Peter, I can't disagree with anything you've written. Susan has already attended one of Noel's workshops, so will have picked up the basic ideas of 'across the rows'. But these workshops are fairly intensive, and you can't expect to come away having learned everything - and remembering it all. So maybe a 'refresher' for Susan might be the best idea, so anything she's misunderstood gets straightened out, and any 'bad habits' she's picked up get sorted. But as you've said, improvement is something the player has to do, and no workshop will ever provide a miracle leap in ability without a lot of effort from the player as a follow up.
  11. wes williams

    Opinions Of Classes/workshops

    Ross, The thoughts expressed by Geoff and Peter are not personal 'pet peeves'. They have been repeated by many prominent musicians over at least the past twenty years, and for all instruments in ITM. You've been a member on these forums long enough to know this. Susan, You've said "My main goal is to become a better concertina player" but it's difficut to know what 'better' might mean exactly to you. Do you want to be able to play in 'faster' sessions, or do you want to be more confident in your playing, or do you want to gain more expression in your playing, or learn to get 'inside' the tunes and make them your own, or what? If you are tending towards the starting 'OR's in that sentence above, then Noel's workshop is probably your best bet, but if you are tending towards the later 'OR's then the Catskills is probably more in your line. Whatever you choose, good luck and enjoy yourself!
  12. wes williams

    Wes Williams Concertina Dating Page Unavailable

    Randy hasn't published any estimates as far as I know, except for a few in threads here for a particular instrument. Stephen Chambers published some original information in PICA 1, 2001 see here.
  13. wes williams

    Wes Williams Concertina Dating Page Unavailable

    The part on the minor makers had already been updated - see here - and is now well over ten years old, so also out of date. The page originally on site here was written in 2001, and we've moved on considerably since then, for example the Wheatstone ledgers have been published and transcribed and there is an index here, as well as much more on that site, and I've also added software related to the ledgers on my site, which you can use to get some idea of instruments not in the ledgers. So Paul's removal of the page was well justified, as almost all of it was out of date. As Ken said above, I published some new estimates for Lachenal anglo dates based on dealer/repairer markings and addresses from Randall Merris's ?2005? or ?2007? database a good while ago, which was just a different way of looking at the same question. The only data not currently on the web was some predictions on Lachenal English and Duet dates based on Geoff Wooff's idea of using simple formulae. And while the English dates suggested seemed to give reasonable results, both Randy and I have decided (independently!) that the duets were initially numbered in two sets of series which joined later, so that data is out of date. I did consider reposting the page on my website when it disappeared from here, but it was so outdated I decided not to. My main research now concentrates on recordings, so maybe its time for new blood to take on this task. A new page on my website could be made available if anybody wants to volunteer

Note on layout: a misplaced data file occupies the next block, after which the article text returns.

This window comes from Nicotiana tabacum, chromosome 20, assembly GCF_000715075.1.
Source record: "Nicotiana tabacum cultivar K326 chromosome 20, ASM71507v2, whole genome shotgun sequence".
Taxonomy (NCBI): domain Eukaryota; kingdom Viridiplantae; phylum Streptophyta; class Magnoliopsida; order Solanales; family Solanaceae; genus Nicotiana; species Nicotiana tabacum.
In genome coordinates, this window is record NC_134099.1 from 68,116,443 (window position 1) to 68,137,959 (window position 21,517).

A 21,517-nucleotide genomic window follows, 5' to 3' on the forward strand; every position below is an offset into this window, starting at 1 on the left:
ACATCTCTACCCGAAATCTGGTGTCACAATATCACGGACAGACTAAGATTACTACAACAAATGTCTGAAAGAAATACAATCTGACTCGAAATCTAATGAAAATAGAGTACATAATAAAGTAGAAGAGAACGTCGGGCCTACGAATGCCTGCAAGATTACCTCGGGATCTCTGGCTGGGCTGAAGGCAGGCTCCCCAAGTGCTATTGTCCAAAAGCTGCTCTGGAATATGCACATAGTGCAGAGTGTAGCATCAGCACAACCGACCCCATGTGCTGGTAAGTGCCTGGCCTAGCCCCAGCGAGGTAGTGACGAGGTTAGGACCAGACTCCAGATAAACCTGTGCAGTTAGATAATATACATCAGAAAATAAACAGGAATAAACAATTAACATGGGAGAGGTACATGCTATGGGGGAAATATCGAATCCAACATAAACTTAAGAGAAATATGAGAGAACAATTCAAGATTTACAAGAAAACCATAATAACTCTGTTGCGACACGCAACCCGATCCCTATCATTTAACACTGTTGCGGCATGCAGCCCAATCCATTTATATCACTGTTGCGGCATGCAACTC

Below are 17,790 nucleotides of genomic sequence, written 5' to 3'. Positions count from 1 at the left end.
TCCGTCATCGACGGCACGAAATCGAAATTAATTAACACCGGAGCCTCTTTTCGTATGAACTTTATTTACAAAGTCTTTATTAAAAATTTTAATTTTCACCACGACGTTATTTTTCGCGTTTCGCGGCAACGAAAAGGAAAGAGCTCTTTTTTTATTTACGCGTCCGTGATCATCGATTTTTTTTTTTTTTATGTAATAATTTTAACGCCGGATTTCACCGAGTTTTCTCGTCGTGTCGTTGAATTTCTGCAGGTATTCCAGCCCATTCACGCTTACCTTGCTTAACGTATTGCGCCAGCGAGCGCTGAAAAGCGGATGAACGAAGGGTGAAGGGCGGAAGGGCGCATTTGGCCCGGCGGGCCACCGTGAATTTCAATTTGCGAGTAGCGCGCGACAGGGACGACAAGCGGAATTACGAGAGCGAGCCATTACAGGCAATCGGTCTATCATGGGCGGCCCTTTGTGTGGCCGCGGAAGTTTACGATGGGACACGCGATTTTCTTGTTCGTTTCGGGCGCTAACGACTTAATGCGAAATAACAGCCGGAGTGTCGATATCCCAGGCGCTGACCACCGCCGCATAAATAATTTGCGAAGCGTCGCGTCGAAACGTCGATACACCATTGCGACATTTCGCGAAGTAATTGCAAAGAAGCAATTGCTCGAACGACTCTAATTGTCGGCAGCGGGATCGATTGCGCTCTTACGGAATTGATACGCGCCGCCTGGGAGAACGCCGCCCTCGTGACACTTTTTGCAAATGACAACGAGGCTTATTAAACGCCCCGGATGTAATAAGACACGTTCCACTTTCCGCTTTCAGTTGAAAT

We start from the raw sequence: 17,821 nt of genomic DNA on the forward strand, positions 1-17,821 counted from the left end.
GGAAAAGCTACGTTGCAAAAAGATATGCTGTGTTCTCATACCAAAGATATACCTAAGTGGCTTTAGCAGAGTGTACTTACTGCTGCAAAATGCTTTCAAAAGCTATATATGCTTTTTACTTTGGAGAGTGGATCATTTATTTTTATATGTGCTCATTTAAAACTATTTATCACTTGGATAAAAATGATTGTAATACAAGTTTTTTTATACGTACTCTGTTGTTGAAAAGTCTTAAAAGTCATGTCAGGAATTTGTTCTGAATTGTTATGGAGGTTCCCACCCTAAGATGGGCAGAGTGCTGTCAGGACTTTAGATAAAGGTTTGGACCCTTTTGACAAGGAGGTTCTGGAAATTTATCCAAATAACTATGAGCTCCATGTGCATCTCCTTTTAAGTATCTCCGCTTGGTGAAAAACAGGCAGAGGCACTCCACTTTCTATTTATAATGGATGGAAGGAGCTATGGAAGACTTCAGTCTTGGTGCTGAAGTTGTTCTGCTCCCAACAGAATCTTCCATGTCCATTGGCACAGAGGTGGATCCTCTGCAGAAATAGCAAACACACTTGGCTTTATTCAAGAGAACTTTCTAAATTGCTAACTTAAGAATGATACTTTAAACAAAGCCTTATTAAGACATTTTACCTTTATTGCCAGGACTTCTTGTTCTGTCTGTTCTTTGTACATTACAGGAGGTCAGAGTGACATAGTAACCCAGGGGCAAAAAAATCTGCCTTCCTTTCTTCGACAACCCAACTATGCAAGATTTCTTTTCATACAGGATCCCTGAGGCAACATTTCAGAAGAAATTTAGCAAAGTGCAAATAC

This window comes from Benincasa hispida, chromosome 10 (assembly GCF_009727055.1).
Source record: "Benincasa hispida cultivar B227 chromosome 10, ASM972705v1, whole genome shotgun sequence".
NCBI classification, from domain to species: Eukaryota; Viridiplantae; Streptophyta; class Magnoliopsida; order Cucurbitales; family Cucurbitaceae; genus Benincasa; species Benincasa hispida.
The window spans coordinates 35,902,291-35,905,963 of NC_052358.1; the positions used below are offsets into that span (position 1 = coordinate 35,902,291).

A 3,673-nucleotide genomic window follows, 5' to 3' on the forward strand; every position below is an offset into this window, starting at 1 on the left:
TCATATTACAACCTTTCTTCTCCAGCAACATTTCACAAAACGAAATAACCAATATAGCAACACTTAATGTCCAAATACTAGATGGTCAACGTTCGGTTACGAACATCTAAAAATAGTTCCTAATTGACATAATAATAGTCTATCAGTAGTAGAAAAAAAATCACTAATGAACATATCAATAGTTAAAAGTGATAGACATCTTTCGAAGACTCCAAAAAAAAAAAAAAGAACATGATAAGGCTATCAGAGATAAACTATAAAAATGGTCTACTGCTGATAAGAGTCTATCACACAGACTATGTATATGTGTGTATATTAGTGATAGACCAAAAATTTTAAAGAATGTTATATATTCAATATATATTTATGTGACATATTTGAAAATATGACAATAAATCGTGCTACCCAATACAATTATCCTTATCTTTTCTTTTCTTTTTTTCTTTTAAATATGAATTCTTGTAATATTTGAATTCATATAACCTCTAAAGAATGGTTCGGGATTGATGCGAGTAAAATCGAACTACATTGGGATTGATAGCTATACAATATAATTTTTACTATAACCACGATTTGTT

14. wes williams

    Handel? Bach?

    A huge amount of Baroque music is available in midi format. Find a midi to score program ( scorecloud pops up on first google as a free one) and you have an almost unlimited source of sheet music.
  15. wes williams

    New Mp3 Audio Available

    I believe the SA only used Regal (to Dec 32) and Regal-Zonophone (from Jan 33 when EMI merged the labels), see here There was no documented connection between the SA and Regal. There are a few SA concertina band recordings - the ICA have them. In competitions? No idea! Stephen Chambers might know - and Jennie Cox used to have a large collection of material relating to bands. Prince's recordings were 100% Maccann. According to Tommy Williams he was obsessive about the system. A lot of his stage act involved swinging the concertina about while playing it, which would have been useful in early recordings - it was necessary for the performer to move back and forth in front of the recording horn to keep the sound level even.